Cybersecurity

Information Technology Services

Policies and Reports

Given the USG and the state government’s increased use of IT and Internet-based services, the USG has a compelling need to ensure the confidentiality, integrity and availability of those systems and services are adequately protected from known and anticipated threats. As noted in Section 5.2.2 of the Information Technology Handbook, USG institutions, the USO, the GPLS, and the Georgia Archives are responsible for the designation of officials within their organization to fulfill key security functions and report on its status of compliance with security policy, standards and procedures. While reporting and self-certification activities alone do not ensure the security of USG and state information assets, they do demonstrate an organization’s acknowledgement of the requirements and provide a measure of accountability.

A policy is typically a concise document that outlines specific requirements, business rules or company stance that must be met. The policy is the organization’s stance on an issue, program or system. It is a rule that everyone must meet. A standard is a requirement that supports a policy and a guideline is a document that suggests a path or guidance on how to achieve or reach compliance with a policy. There are three phases in the USG policy development cycle:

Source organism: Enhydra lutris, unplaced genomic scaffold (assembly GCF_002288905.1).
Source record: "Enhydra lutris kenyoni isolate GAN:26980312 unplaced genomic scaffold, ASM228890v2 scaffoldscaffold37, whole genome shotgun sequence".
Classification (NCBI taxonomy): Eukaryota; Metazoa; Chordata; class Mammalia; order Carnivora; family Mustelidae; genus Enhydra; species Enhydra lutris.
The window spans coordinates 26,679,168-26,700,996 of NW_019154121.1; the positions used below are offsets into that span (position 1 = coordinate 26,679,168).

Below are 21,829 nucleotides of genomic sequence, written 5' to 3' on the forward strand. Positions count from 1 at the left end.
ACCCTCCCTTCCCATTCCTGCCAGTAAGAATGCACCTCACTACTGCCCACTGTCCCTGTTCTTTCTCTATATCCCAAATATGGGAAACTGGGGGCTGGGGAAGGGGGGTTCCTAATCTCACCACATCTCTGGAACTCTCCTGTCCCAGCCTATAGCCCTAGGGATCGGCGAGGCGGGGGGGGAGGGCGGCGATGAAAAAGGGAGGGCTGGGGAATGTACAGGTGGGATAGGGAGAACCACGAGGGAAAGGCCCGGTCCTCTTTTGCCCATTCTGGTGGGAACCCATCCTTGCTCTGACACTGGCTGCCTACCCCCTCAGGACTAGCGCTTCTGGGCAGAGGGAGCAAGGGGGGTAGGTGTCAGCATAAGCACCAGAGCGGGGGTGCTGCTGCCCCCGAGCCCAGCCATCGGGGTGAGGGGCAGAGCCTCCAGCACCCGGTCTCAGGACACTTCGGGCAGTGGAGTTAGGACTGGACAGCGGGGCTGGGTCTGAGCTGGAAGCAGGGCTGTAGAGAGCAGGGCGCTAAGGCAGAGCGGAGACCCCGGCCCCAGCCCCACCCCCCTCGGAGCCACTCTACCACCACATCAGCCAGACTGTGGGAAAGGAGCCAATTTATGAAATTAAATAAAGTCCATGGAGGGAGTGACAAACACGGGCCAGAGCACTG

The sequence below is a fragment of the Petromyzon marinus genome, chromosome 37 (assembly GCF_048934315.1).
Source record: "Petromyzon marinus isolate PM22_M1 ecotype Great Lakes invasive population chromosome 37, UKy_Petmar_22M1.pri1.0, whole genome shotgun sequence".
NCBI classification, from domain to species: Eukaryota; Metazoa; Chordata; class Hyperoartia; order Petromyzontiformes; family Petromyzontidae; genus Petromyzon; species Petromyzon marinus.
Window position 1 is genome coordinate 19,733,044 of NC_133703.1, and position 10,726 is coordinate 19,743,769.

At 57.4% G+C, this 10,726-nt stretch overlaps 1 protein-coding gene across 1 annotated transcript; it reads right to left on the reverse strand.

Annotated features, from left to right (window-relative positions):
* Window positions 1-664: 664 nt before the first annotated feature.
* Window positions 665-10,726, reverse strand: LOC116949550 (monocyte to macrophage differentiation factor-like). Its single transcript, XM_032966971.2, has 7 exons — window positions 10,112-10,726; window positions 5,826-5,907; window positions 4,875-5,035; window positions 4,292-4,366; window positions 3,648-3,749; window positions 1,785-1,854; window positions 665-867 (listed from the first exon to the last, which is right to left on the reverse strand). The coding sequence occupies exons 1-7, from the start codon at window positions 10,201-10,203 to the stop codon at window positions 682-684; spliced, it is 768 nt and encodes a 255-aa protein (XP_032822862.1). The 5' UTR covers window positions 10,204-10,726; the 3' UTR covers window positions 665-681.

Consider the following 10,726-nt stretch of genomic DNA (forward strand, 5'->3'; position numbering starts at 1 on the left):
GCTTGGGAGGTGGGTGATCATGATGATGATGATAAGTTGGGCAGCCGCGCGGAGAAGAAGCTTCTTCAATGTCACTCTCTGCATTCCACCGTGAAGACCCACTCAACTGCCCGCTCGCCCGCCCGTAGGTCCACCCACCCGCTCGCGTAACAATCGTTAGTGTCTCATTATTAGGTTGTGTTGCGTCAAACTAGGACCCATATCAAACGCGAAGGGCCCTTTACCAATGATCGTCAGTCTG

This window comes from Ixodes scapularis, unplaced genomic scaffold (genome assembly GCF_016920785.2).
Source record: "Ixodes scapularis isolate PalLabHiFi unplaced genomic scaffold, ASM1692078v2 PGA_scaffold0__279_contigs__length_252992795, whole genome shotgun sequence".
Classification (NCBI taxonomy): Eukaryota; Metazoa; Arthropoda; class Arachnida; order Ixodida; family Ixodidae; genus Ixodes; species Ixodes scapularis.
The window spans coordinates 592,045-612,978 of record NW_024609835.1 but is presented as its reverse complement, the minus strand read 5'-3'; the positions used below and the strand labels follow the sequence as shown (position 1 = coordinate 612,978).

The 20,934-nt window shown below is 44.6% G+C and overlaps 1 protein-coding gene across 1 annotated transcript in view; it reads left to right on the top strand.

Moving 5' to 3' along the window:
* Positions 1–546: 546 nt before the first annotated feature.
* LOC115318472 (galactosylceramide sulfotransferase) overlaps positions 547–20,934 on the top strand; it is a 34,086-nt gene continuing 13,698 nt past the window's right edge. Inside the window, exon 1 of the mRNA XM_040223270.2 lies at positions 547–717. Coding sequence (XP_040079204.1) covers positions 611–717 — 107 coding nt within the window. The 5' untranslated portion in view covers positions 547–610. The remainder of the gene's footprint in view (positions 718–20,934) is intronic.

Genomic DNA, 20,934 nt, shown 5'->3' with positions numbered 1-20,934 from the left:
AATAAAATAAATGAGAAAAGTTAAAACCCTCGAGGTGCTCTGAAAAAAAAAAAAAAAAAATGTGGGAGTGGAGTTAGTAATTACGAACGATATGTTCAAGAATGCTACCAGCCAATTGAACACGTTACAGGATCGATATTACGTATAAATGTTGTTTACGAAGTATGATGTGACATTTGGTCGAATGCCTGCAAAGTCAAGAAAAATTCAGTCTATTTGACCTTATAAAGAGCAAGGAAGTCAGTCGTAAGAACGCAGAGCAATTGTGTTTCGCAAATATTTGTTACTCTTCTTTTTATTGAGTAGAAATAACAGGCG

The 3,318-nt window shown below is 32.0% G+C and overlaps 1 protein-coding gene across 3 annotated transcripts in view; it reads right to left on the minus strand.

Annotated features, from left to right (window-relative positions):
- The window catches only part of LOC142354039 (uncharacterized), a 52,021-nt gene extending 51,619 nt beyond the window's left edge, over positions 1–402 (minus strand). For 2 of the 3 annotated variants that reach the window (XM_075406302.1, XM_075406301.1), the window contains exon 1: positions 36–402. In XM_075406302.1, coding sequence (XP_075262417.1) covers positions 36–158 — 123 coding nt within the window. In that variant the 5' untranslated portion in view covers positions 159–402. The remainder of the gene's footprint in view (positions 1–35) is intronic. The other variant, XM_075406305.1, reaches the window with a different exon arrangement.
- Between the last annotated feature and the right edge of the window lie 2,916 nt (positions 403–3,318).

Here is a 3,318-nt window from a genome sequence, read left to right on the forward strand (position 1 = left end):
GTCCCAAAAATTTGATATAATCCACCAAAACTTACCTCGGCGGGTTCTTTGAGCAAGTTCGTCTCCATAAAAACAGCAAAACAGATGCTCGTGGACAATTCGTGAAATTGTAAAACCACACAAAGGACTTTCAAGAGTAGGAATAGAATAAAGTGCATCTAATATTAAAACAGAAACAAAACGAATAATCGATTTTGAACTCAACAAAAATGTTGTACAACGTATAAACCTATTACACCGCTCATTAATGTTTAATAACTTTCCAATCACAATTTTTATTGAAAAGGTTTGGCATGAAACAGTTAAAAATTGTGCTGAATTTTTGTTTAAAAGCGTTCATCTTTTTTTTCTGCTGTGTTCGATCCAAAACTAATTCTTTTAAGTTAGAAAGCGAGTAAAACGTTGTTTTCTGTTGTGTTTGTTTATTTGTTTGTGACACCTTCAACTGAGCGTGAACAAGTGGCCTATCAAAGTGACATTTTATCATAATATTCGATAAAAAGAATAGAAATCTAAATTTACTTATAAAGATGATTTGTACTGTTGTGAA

1. Formulate
  2. Refine
  3. Formalize

In the information and network security realm, policies are usually point-specific, covering a single area. Polices can be program policies, issue specific policies, and system policies.

The USG follows the Association of College and University Policy Administrators (ACUPA) model for policy development, modified for our environment.

Read More: USG Cybersecurity Policies and Standards